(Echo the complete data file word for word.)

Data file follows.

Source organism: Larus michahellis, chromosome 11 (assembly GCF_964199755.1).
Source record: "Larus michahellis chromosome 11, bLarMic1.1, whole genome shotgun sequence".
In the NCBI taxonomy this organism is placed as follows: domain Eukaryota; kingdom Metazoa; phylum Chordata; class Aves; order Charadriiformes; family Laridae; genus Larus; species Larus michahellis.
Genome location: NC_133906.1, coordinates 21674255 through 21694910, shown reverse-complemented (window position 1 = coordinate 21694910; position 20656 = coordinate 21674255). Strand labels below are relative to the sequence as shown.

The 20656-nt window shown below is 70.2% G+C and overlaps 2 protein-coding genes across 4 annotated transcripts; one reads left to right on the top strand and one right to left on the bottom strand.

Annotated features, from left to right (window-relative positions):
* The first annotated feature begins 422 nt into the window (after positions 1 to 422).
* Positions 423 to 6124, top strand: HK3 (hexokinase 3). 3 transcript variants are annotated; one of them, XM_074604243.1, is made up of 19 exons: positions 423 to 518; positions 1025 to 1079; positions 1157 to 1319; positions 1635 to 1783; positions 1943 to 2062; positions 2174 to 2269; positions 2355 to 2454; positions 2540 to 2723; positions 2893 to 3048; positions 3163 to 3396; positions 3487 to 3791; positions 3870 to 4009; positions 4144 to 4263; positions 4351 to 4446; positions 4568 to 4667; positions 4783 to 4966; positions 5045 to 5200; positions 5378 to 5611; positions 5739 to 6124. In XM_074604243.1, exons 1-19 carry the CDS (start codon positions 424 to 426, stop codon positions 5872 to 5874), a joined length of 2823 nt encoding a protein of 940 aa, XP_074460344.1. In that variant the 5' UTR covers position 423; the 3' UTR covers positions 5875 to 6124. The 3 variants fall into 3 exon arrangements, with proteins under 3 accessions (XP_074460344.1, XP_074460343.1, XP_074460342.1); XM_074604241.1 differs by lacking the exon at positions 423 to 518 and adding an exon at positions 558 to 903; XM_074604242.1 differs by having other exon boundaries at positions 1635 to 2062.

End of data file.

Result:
Source organism: Larus michahellis, chromosome 11 (assembly GCF_964199755.1).
Source record: "Larus michahellis chromosome 11, bLarMic1.1, whole genome shotgun sequence".
In the NCBI taxonomy this organism is placed as follows: domain Eukaryota; kingdom Metazoa; phylum Chordata; class Aves; order Charadriiformes; family Laridae; genus Larus; species Larus michahellis.
Genome location: NC_133906.1, coordinates 21674255 through 21694910, shown reverse-complemented (window position 1 = coordinate 21694910; position 20656 = coordinate 21674255). Strand labels below are relative to the sequence as shown.

The 20656-nt window shown below is 70.2% G+C and overlaps 2 protein-coding genes across 4 annotated transcripts; one reads left to right on the top strand and one right to left on the bottom strand.

Annotated features, from left to right (window-relative positions):
* The first annotated feature begins 422 nt into the window (after positions 1 to 422).
* Positions 423 to 6124, top strand: HK3 (hexokinase 3). 3 transcript variants are annotated; one of them, XM_074604243.1, is made up of 19 exons: positions 423 to 518; positions 1025 to 1079; positions 1157 to 1319; positions 1635 to 1783; positions 1943 to 2062; positions 2174 to 2269; positions 2355 to 2454; positions 2540 to 2723; positions 2893 to 3048; positions 3163 to 3396; positions 3487 to 3791; positions 3870 to 4009; positions 4144 to 4263; positions 4351 to 4446; positions 4568 to 4667; positions 4783 to 4966; positions 5045 to 5200; positions 5378 to 5611; positions 5739 to 6124. In XM_074604243.1, exons 1-19 carry the CDS (start codon positions 424 to 426, stop codon positions 5872 to 5874), a joined length of 2823 nt encoding a protein of 940 aa, XP_074460344.1. In that variant the 5' UTR covers position 423; the 3' UTR covers positions 5875 to 6124. The 3 variants fall into 3 exon arrangements, with proteins under 3 accessions (XP_074460344.1, XP_074460343.1, XP_074460342.1); XM_074604241.1 differs by lacking the exon at positions 423 to 518 and adding an exon at positions 558 to 903; XM_074604242.1 differs by having other exon boundaries at positions 1635 to 2062.